Network Working Group D. Hoffman
Request for Comments: 2250 G. Fernando
Obsoletes: 2038 Sun Microsystems, Inc.
Category: Standards Track V. Goyal
Precept Software, Inc.
AT&T Labs - Research
RTP Payload Format for MPEG1/MPEG2 Video
Status of this Memo
This document specifies an Internet standards track protocol for the
Internet community, and requests discussion and suggestions for
improvements. Please refer to the current edition of the "Internet
Official Protocol Standards" (STD 1) for the standardization state
and status of this protocol. Distribution of this memo is unlimited.
Copyright (C) The Internet Society (1998). All Rights Reserved.
This memo describes a packetization scheme for MPEG video and audio
streams. The scheme proposed can be used to transport such a video
or audio flow over the transport protocols supported by RTP. Two
approaches are described. The first is designed to support maximum
interoperability with MPEG System environments. The second is
designed to provide maximum compatibility with other RTP-encapsulated
media streams and future conference control work of the IETF.
This memo is a revision of RFC 2038, an Internet standards track
protocol. In this revision, the packet loss resilience mechanisms in
Section 3.4 were extended to include additional picture header
information required for MPEG2. A new section on security
considerations for this payload type is added.
Hoffman, et. al. Standards Track [Page 1]RFC 2250 RTP Format for MPEG1/MPEG2 Video January 19981. Introduction
ISO/IEC JTC1/SC29 WG11 (also referred to as the MPEG committee) has
defined the MPEG1 standard (ISO/IEC 11172) and the MPEG2 standard
(ISO/IEC 13818). This memo describes a packetization scheme to
transport MPEG video and audio streams using the Real-time Transport
Protocol (RTP), version 2 [3, 4].
The MPEG1 specification is defined in three parts: System, Video and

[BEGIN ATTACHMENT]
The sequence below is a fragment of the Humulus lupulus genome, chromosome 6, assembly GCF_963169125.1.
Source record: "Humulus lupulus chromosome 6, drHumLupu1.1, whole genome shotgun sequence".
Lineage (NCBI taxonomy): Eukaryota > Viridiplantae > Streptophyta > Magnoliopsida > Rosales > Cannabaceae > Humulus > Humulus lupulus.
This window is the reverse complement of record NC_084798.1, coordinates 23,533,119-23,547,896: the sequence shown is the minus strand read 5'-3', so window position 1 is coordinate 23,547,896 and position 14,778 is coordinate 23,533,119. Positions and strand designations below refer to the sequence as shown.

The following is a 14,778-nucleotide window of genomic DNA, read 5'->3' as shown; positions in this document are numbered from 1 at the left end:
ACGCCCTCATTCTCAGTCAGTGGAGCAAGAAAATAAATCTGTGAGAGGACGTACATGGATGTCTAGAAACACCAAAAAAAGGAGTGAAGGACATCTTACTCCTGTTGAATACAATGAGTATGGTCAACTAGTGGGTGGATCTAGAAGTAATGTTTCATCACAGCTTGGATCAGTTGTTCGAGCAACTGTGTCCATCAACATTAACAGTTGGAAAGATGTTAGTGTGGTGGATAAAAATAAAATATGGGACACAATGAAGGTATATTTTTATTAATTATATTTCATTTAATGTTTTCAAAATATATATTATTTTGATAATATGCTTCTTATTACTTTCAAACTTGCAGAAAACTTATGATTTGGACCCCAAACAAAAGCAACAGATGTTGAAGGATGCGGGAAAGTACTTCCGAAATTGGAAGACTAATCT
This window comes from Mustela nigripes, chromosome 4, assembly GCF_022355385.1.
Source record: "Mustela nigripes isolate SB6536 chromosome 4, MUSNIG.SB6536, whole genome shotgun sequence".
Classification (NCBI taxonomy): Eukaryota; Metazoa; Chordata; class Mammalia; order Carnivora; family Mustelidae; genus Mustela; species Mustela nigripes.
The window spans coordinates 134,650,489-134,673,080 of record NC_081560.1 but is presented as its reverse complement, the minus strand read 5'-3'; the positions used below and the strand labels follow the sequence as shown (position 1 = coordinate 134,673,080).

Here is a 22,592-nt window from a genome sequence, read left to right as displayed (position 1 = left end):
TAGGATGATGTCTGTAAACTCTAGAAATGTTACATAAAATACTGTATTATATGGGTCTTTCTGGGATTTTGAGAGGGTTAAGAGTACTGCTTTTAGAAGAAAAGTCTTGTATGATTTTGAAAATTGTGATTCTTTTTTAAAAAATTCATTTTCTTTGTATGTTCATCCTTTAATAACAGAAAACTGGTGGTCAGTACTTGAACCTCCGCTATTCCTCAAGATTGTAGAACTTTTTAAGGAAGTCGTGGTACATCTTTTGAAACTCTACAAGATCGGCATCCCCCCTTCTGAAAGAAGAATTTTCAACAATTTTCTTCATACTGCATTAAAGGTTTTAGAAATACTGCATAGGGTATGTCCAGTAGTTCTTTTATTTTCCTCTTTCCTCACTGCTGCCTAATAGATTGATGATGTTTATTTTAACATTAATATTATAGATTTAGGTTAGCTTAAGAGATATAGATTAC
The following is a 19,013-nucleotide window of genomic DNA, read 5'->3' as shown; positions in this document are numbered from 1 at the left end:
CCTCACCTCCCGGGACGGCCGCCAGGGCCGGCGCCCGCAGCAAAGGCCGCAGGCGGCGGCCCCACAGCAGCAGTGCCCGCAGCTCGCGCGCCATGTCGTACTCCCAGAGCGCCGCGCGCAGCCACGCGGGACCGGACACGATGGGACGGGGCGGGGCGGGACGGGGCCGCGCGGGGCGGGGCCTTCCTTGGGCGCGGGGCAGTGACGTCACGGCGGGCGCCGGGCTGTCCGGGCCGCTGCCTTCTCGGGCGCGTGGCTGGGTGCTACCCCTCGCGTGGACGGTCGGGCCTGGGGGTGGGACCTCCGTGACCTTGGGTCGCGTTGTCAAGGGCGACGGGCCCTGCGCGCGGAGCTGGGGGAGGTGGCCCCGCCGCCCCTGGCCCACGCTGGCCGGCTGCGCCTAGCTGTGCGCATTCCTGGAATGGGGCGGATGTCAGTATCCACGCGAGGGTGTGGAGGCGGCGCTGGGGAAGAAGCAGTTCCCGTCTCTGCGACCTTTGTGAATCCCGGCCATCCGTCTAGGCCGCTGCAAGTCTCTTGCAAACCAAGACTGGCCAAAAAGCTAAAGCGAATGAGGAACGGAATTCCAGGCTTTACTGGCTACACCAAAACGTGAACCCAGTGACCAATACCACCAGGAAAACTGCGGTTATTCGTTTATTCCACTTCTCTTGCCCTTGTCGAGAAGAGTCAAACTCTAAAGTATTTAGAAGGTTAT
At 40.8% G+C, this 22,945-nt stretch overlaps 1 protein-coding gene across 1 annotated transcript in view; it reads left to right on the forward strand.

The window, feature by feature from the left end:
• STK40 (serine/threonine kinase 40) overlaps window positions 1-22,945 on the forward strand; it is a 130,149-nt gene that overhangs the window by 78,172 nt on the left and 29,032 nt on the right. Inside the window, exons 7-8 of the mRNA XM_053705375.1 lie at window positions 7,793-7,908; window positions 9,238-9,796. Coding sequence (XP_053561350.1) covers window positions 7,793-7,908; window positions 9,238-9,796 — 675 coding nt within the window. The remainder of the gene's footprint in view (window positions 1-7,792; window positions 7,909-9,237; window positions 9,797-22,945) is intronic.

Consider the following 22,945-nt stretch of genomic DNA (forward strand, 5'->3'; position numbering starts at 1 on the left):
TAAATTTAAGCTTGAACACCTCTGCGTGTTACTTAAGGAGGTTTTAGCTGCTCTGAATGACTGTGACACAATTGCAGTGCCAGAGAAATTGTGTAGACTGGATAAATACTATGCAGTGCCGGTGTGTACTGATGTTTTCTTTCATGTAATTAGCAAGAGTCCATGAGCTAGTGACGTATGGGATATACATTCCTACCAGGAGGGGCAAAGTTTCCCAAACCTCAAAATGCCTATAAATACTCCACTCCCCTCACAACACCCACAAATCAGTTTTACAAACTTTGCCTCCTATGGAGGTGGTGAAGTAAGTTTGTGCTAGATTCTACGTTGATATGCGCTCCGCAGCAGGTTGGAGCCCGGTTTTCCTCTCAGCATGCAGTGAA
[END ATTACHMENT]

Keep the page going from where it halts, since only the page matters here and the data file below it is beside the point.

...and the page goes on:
Audio. It is designed primarily for CD-ROM-based applications, and
is optimized for approximately 1.5 Mbits/sec combined data rates. The
video and audio portions of the specification describe the basic
format of the video or audio stream. These formats define the
Elementary Streams (ES). The MPEG1 System specification defines an
encapsulation of the ES that contains Presentation Time Stamps (PTS),
Decoding Time Stamps and System Clock references, and performs
multiplexing of MPEG1 compressed video and audio ES's with user data.
The MPEG2 specification is structured in a similar way. However, it
hasn't been restricted only to CD-ROM applications. The MPEG2 System
specification defines two system stream formats: the MPEG2 Transport
Stream (MTS) and the MPEG2 Program Stream (MPS). The MTS is tailored
for communicating or storing one or more programs of MPEG2 compressed
data and also other data in relatively error-prone environments. The
MPS is tailored for relatively error-free environments.
We seek to achieve interoperability among 4 types of end-systems in
the following specification. The 4 types are:
1. Transmitting Interworking Unit (TIU)
Receives MPEG information from a native MTS system for
distribution over packet networks using a native RTP-based
system layer (such as an IP-based internetwork). Examples:
real-time encoder, MTS satellite link to Internet, video
server with MTS-encoded source material.
2. Receiving Interworking Unit (RIU)
Receives MPEG information in real time from an RTP-based
network for forwarding to a native MTS environment.
Examples: Internet-based video server to MTS-based cable
Hoffman, et. al. Standards Track [Page 2]RFC 2250 RTP Format for MPEG1/MPEG2 Video January 1998
3. Transmitting Internet End-System (TAES)
Transmits MPEG information generated or stored within the
internet end-system itself, or received from internet-based
computer networks. Example: video server.
4. Receiving Internet End-System (RAES)
Receives MPEG information over an RTP-based internet for